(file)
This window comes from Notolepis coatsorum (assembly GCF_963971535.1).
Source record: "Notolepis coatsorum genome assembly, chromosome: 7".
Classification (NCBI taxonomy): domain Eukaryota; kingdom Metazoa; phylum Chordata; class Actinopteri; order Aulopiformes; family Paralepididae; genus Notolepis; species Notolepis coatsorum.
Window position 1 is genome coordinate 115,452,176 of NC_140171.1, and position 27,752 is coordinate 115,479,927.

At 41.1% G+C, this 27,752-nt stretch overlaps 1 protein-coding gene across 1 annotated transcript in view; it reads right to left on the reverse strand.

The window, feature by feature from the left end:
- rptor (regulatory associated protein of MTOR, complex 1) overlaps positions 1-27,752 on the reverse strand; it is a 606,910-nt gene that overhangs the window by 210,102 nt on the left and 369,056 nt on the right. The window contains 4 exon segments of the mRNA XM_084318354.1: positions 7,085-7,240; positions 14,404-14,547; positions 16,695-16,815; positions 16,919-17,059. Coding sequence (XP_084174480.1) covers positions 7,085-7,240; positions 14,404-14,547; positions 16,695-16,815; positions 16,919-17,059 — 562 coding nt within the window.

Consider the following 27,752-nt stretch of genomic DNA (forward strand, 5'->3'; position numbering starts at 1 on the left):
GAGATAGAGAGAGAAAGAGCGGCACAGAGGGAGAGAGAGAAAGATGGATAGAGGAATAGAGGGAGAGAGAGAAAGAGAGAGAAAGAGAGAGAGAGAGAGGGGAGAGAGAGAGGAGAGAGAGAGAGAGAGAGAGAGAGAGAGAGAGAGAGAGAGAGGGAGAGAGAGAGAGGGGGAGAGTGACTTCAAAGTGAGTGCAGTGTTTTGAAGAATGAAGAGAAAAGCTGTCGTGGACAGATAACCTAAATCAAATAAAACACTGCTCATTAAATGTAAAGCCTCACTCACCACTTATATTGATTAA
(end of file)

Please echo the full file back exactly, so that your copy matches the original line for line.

This window comes from Notolepis coatsorum (assembly GCF_963971535.1).
Source record: "Notolepis coatsorum genome assembly, chromosome: 7".
Classification (NCBI taxonomy): domain Eukaryota; kingdom Metazoa; phylum Chordata; class Actinopteri; order Aulopiformes; family Paralepididae; genus Notolepis; species Notolepis coatsorum.
Window position 1 is genome coordinate 115,452,176 of NC_140171.1, and position 27,752 is coordinate 115,479,927.

At 41.1% G+C, this 27,752-nt stretch overlaps 1 protein-coding gene across 1 annotated transcript in view; it reads right to left on the reverse strand.

The window, feature by feature from the left end:
- rptor (regulatory associated protein of MTOR, complex 1) overlaps positions 1-27,752 on the reverse strand; it is a 606,910-nt gene that overhangs the window by 210,102 nt on the left and 369,056 nt on the right. The window contains 4 exon segments of the mRNA XM_084318354.1: positions 7,085-7,240; positions 14,404-14,547; positions 16,695-16,815; positions 16,919-17,059. Coding sequence (XP_084174480.1) covers positions 7,085-7,240; positions 14,404-14,547; positions 16,695-16,815; positions 16,919-17,059 — 562 coding nt within the window.

Consider the following 27,752-nt stretch of genomic DNA (forward strand, 5'->3'; position numbering starts at 1 on the left):
GAGATAGAGAGAGAAAGAGCGGCACAGAGGGAGAGAGAGAAAGATGGATAGAGGAATAGAGGGAGAGAGAGAAAGAGAGAGAAAGAGAGAGAGAGAGAGGGGAGAGAGAGAGGAGAGAGAGAGAGAGAGAGAGAGAGAGAGAGAGAGAGAGAGAGGGAGAGAGAGAGAGGGGGAGAGTGACTTCAAAGTGAGTGCAGTGTTTTGAAGAATGAAGAGAAAAGCTGTCGTGGACAGATAACCTAAATCAAATAAAACACTGCTCATTAAATGTAAAGCCTCACTCACCACTTATATTGATTAA